Clock Arithmetic and Modular Systems Part 2

This is the second part of the Introduction to Modular Systems Series. Please read the first part before proceeding.

Last Monday, we have learned a number system that uses numbers on the 12-hour analog clock. We have performed addition using these numbers and discovered that in that system, 12 behaves like 0. We have also observed that to add large numbers, we need to divide the number by 12 and get the remainder.


Recreating the table by replacing 12 with 0 gives us the second table in the figure above. As we can see, in this new number system, we have digits 0 through 11 as opposed 0 through 9 in the number system that we use everyday (the decimal number system).

In this new system, we have observed that there is a certain  number where numbers wrap around. The wrap around number is called the modulo. The modulo of our “clock number system” is 12, so we call it modulo 12.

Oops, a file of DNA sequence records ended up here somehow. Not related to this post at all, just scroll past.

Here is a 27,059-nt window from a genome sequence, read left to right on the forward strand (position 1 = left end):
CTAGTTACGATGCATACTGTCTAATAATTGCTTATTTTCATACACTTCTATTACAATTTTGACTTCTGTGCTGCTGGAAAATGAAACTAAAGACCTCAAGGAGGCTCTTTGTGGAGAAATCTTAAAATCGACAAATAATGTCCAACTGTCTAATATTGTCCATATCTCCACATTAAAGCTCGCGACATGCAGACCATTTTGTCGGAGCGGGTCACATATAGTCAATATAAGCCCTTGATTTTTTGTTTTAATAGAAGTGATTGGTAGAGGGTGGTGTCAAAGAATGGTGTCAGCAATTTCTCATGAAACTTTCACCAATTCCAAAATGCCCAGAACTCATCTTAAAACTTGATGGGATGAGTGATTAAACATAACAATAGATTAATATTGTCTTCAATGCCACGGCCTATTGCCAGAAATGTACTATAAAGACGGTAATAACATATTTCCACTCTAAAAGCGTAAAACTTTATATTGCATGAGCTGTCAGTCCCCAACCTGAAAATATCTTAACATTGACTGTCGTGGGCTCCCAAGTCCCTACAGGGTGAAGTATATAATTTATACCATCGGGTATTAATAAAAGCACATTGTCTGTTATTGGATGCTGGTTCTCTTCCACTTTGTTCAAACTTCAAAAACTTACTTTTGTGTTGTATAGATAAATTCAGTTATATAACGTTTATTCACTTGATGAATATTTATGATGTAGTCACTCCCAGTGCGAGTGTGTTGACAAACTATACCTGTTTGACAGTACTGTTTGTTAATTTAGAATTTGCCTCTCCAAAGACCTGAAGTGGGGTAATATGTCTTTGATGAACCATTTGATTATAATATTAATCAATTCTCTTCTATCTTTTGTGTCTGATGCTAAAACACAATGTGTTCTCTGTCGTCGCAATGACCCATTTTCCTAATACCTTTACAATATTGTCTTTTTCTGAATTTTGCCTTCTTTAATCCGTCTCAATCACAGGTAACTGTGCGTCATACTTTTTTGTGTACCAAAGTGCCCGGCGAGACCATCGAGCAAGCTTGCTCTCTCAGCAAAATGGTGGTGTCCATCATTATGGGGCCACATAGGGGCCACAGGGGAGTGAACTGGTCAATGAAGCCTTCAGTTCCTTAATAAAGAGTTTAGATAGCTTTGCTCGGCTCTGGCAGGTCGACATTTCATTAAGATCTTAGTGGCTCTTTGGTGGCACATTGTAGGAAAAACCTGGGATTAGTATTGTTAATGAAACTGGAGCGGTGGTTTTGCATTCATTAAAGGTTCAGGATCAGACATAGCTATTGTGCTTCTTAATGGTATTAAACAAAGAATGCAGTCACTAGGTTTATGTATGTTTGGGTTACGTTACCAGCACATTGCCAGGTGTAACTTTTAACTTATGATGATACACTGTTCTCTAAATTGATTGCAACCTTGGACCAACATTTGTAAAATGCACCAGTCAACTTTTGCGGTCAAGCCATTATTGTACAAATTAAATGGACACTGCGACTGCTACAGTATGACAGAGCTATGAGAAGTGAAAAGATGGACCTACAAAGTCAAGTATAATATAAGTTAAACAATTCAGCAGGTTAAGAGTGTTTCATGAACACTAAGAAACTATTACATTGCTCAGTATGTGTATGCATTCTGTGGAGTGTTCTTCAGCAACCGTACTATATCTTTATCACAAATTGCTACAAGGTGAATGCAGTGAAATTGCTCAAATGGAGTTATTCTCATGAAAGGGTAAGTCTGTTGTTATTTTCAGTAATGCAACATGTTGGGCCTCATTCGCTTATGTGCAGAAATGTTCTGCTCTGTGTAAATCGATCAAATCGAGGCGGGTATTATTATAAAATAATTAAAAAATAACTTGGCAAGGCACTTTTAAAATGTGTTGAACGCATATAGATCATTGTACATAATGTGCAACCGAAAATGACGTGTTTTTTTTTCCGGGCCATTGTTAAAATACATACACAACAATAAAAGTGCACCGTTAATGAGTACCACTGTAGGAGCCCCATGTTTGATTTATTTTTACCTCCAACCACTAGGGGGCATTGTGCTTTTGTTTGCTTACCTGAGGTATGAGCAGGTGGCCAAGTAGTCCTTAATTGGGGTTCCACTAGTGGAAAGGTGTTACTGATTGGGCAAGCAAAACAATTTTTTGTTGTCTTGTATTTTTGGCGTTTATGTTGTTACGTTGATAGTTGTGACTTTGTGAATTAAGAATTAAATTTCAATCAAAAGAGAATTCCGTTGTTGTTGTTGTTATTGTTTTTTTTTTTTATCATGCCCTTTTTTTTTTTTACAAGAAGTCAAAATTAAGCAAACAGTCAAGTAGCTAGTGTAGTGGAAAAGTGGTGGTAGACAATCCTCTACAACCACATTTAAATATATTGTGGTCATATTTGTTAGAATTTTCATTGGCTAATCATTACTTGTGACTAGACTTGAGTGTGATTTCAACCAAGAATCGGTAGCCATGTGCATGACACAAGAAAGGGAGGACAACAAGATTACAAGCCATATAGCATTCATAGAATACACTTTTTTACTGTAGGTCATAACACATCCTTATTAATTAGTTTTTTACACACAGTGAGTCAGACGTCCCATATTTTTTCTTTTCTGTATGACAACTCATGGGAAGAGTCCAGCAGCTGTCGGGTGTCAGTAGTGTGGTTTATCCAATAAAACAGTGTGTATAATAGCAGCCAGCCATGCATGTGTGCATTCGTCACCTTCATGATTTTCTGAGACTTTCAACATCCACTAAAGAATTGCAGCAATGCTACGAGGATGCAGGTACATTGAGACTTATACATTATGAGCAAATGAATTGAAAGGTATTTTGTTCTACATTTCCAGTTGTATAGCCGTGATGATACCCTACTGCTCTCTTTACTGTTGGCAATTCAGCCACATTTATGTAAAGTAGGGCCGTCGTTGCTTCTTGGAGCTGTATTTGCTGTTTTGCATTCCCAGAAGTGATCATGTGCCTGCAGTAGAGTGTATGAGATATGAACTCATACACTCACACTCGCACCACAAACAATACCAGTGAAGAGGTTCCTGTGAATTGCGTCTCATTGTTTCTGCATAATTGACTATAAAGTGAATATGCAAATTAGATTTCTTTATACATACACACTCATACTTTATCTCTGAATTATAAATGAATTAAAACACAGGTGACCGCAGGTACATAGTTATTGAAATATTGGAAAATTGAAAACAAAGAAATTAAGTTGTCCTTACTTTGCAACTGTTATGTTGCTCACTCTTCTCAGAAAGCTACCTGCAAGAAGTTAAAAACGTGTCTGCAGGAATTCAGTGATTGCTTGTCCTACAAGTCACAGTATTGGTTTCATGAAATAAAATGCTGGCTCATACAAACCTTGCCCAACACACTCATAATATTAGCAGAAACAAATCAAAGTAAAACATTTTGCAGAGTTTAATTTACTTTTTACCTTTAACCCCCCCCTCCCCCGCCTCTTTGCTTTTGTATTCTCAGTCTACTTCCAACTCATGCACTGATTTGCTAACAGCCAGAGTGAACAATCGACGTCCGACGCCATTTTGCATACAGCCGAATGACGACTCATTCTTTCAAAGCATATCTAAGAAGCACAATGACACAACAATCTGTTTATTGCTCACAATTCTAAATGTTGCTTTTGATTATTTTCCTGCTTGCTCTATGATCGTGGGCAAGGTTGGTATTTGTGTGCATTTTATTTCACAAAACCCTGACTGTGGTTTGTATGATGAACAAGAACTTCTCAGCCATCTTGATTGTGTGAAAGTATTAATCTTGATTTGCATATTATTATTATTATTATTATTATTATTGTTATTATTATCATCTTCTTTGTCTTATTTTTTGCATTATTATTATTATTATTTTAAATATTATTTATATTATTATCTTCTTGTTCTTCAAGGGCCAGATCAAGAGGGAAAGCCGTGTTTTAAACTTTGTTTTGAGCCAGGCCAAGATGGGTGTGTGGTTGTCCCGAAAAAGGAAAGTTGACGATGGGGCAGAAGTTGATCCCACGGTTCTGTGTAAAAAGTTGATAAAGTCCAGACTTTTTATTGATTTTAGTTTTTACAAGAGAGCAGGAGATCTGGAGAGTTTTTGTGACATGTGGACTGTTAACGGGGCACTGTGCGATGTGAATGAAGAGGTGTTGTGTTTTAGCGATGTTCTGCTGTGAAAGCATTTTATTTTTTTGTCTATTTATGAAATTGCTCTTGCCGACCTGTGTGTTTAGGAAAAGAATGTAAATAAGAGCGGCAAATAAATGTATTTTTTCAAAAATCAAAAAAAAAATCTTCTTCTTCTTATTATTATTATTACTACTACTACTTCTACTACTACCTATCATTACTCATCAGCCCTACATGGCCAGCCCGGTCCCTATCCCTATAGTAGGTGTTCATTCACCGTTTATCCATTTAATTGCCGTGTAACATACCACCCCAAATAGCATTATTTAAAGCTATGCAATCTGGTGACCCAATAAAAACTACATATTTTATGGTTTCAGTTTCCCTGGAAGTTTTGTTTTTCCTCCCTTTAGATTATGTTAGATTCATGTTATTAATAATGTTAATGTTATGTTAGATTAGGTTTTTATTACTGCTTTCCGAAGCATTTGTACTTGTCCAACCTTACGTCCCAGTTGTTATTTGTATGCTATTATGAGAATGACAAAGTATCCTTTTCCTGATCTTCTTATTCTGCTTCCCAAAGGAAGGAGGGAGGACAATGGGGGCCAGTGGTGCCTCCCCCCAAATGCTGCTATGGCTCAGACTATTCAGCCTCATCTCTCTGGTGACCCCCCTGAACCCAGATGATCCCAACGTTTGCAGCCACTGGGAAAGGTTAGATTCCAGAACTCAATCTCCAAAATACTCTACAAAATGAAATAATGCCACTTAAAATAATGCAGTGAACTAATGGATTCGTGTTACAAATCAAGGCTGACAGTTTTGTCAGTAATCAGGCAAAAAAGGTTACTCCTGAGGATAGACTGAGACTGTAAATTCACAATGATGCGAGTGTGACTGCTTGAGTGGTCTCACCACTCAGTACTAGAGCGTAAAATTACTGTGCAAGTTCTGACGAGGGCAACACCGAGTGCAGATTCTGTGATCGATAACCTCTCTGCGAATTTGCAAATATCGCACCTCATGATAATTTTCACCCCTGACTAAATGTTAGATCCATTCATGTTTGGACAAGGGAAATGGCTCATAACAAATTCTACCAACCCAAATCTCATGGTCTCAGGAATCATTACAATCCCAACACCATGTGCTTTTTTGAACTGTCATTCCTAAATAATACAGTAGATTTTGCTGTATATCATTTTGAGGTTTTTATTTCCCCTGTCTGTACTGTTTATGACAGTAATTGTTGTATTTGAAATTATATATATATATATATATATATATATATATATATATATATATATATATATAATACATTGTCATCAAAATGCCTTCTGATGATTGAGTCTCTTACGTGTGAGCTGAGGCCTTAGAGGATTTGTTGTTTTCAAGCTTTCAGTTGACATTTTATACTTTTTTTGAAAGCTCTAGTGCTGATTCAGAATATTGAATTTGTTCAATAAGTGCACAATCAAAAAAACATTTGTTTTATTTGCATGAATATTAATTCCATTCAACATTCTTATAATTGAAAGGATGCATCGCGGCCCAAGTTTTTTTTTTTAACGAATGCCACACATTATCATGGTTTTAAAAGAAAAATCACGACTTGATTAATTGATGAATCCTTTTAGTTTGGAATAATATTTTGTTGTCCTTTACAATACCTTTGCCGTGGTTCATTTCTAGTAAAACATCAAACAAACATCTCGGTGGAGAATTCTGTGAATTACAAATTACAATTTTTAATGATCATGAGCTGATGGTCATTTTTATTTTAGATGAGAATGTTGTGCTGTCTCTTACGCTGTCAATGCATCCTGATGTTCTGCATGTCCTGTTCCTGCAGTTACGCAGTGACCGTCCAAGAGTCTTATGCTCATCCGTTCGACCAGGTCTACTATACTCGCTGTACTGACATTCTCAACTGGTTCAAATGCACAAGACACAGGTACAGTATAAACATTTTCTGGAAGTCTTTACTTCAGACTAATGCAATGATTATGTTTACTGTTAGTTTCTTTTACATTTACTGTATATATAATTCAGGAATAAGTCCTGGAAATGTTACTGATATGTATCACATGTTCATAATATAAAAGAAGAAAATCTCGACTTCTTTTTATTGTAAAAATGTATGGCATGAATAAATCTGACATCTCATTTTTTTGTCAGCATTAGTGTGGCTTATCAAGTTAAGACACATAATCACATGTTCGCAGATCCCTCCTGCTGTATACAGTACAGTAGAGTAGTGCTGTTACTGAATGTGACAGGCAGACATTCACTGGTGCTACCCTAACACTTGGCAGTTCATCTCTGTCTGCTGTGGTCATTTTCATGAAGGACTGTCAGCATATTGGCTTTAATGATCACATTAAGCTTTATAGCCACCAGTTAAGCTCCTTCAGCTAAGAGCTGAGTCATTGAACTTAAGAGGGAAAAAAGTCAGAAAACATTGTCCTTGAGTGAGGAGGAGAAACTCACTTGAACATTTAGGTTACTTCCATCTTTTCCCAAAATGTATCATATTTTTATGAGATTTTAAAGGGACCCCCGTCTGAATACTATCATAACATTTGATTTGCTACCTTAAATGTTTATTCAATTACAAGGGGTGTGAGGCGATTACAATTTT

In addition, we have discussed some sort of ”equivalent numbers.” These are numbers that equal a particular time when “reduced” to the numbers on the clock . For example, 23 is equal to 11 (that is 11 o’clock); the numbers 35, 47, 59, are all equivalent to 11.  If we continue the pattern, we can generalize that all numbers of the form 11 + 12k (k is a positive integer) is equal to 11. This set of numbers belong to 11 (\mod 12) or numbers that give a remainder of 11 when divided by 12.

We use the symbol \equiv to denote equivalence in a modular system. Two equivalent numbers are said to be congruent. So, we say 23 is congruent to 11 modulo 12 and write

23 \equiv 11 (\mod 12).

Since 23, 35, and 49 are congruent, we can also write

49 \equiv 35 \equiv 23 \equiv (\mod 12).

In layman’s language, it is the same as saying that 49, 35, and 23 gives the same remainder when divided by 12.

Aside from the addition table, we can also dig dipper into the clock arithmetic by multiplying numbers in the clock number system. The resulting table of products can be quite interesting as shown below (try coloring the same numbers with the same color).


In the next post in this series, we will investigate the implications of the symbol \equiv in mathematical computations.  We will also discuss other mathematical systems aside from modulo 12.

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